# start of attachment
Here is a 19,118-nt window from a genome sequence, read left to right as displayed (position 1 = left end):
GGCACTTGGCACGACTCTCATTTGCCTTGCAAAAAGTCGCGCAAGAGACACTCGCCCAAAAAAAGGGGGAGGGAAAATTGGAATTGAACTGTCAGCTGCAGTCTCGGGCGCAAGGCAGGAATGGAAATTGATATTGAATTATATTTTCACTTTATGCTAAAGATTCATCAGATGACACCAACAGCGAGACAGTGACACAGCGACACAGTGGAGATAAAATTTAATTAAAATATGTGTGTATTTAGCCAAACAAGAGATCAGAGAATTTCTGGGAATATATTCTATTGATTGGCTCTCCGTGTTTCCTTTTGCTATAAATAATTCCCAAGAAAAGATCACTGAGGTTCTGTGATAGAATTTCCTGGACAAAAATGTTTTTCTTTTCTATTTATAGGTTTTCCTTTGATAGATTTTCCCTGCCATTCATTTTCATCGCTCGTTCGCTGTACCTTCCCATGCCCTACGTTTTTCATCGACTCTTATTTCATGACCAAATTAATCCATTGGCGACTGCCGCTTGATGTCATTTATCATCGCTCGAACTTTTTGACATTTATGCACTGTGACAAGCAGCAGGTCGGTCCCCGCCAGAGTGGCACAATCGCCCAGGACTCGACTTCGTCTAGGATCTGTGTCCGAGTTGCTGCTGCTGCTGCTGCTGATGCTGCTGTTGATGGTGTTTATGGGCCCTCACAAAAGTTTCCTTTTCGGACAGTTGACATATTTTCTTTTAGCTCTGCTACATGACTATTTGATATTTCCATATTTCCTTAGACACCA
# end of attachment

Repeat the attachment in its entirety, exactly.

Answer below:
Here is a 19,118-nt window from a genome sequence, read left to right as displayed (position 1 = left end):
GGCACTTGGCACGACTCTCATTTGCCTTGCAAAAAGTCGCGCAAGAGACACTCGCCCAAAAAAAGGGGGAGGGAAAATTGGAATTGAACTGTCAGCTGCAGTCTCGGGCGCAAGGCAGGAATGGAAATTGATATTGAATTATATTTTCACTTTATGCTAAAGATTCATCAGATGACACCAACAGCGAGACAGTGACACAGCGACACAGTGGAGATAAAATTTAATTAAAATATGTGTGTATTTAGCCAAACAAGAGATCAGAGAATTTCTGGGAATATATTCTATTGATTGGCTCTCCGTGTTTCCTTTTGCTATAAATAATTCCCAAGAAAAGATCACTGAGGTTCTGTGATAGAATTTCCTGGACAAAAATGTTTTTCTTTTCTATTTATAGGTTTTCCTTTGATAGATTTTCCCTGCCATTCATTTTCATCGCTCGTTCGCTGTACCTTCCCATGCCCTACGTTTTTCATCGACTCTTATTTCATGACCAAATTAATCCATTGGCGACTGCCGCTTGATGTCATTTATCATCGCTCGAACTTTTTGACATTTATGCACTGTGACAAGCAGCAGGTCGGTCCCCGCCAGAGTGGCACAATCGCCCAGGACTCGACTTCGTCTAGGATCTGTGTCCGAGTTGCTGCTGCTGCTGCTGCTGATGCTGCTGTTGATGGTGTTTATGGGCCCTCACAAAAGTTTCCTTTTCGGACAGTTGACATATTTTCTTTTAGCTCTGCTACATGACTATTTGATATTTCCATATTTCCTTAGACACCA